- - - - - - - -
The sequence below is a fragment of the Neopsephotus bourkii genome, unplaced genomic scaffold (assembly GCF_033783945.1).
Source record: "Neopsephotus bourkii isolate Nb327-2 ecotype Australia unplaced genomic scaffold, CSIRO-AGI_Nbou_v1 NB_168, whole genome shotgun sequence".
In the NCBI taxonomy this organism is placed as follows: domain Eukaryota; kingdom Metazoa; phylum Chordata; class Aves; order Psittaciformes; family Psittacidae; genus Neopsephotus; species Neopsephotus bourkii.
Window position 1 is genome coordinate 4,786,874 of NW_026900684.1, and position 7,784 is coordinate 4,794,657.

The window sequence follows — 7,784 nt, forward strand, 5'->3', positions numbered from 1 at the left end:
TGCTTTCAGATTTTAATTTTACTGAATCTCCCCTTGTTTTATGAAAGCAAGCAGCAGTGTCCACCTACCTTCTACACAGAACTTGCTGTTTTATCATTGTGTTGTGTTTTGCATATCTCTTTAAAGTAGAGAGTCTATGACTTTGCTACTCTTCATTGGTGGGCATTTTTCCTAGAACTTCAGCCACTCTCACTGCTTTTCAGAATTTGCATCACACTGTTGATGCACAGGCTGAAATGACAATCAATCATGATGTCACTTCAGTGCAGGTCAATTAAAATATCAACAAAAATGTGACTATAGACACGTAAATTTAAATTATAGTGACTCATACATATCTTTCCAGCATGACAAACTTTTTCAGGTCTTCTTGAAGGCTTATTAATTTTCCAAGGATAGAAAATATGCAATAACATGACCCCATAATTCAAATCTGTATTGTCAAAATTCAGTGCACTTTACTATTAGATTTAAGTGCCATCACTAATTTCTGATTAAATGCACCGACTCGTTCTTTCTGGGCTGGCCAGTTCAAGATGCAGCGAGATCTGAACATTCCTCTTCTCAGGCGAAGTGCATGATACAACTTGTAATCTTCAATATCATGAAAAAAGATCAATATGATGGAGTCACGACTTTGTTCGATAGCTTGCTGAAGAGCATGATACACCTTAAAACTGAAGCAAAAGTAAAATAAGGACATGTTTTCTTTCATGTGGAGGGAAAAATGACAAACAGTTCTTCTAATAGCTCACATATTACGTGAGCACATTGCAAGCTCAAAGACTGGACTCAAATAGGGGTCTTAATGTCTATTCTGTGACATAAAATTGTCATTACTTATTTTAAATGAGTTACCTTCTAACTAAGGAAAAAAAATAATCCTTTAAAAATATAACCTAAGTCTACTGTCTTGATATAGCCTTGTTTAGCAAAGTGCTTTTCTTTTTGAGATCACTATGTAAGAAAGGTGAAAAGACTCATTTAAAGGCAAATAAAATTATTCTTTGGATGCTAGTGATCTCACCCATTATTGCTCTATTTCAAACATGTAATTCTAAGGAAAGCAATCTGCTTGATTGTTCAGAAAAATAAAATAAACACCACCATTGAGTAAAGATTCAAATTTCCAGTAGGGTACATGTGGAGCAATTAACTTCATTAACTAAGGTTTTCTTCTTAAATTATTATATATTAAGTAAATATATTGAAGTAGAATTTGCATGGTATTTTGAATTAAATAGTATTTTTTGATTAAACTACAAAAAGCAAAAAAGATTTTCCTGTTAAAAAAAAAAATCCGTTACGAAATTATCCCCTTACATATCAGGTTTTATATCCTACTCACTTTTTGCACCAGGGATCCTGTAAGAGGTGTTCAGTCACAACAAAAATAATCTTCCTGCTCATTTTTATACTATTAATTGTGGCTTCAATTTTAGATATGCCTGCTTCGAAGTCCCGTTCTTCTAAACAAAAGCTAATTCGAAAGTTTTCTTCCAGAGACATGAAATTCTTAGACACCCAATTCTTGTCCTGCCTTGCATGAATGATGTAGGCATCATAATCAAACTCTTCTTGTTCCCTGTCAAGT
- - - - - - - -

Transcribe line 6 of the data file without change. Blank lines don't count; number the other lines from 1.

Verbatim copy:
TGCTTTCAGATTTTAATTTTACTGAATCTCCCCTTGTTTTATGAAAGCAAGCAGCAGTGTCCACCTACCTTCTACACAGAACTTGCTGTTTTATCATTGTGTTGTGTTTTGCATATCTCTTTAAAGTAGAGAGTCTATGACTTTGCTACTCTTCATTGGTGGGCATTTTTCCTAGAACTTCAGCCACTCTCACTGCTTTTCAGAATTTGCATCACACTGTTGATGCACAGGCTGAAATGACAATCAATCATGATGTCACTTCAGTGCAGGTCAATTAAAATATCAACAAAAATGTGACTATAGACACGTAAATTTAAATTATAGTGACTCATACATATCTTTCCAGCATGACAAACTTTTTCAGGTCTTCTTGAAGGCTTATTAATTTTCCAAGGATAGAAAATATGCAATAACATGACCCCATAATTCAAATCTGTATTGTCAAAATTCAGTGCACTTTACTATTAGATTTAAGTGCCATCACTAATTTCTGATTAAATGCACCGACTCGTTCTTTCTGGGCTGGCCAGTTCAAGATGCAGCGAGATCTGAACATTCCTCTTCTCAGGCGAAGTGCATGATACAACTTGTAATCTTCAATATCATGAAAAAAGATCAATATGATGGAGTCACGACTTTGTTCGATAGCTTGCTGAAGAGCATGATACACCTTAAAACTGAAGCAAAAGTAAAATAAGGACATGTTTTCTTTCATGTGGAGGGAAAAATGACAAACAGTTCTTCTAATAGCTCACATATTACGTGAGCACATTGCAAGCTCAAAGACTGGACTCAAATAGGGGTCTTAATGTCTATTCTGTGACATAAAATTGTCATTACTTATTTTAAATGAGTTACCTTCTAACTAAGGAAAAAAAATAATCCTTTAAAAATATAACCTAAGTCTACTGTCTTGATATAGCCTTGTTTAGCAAAGTGCTTTTCTTTTTGAGATCACTATGTAAGAAAGGTGAAAAGACTCATTTAAAGGCAAATAAAATTATTCTTTGGATGCTAGTGATCTCACCCATTATTGCTCTATTTCAAACATGTAATTCTAAGGAAAGCAATCTGCTTGATTGTTCAGAAAAATAAAATAAACACCACCATTGAGTAAAGATTCAAATTTCCAGTAGGGTACATGTGGAGCAATTAACTTCATTAACTAAGGTTTTCTTCTTAAATTATTATATATTAAGTAAATATATTGAAGTAGAATTTGCATGGTATTTTGAATTAAATAGTATTTTTTGATTAAACTACAAAAAGCAAAAAAGATTTTCCTGTTAAAAAAAAAAATCCGTTACGAAATTATCCCCTTACATATCAGGTTTTATATCCTACTCACTTTTTGCACCAGGGATCCTGTAAGAGGTGTTCAGTCACAACAAAAATAATCTTCCTGCTCATTTTTATACTATTAATTGTGGCTTCAATTTTAGATATGCCTGCTTCGAAGTCCCGTTCTTCTAAACAAAAGCTAATTCGAAAGTTTTCTTCCAGAGACATGAAATTCTTAGACACCCAATTCTTGTCCTGCCTTGCATGAATGATGTAGGCATCATAATCAAACTCTTCTTGTTCCCTGTCAAGT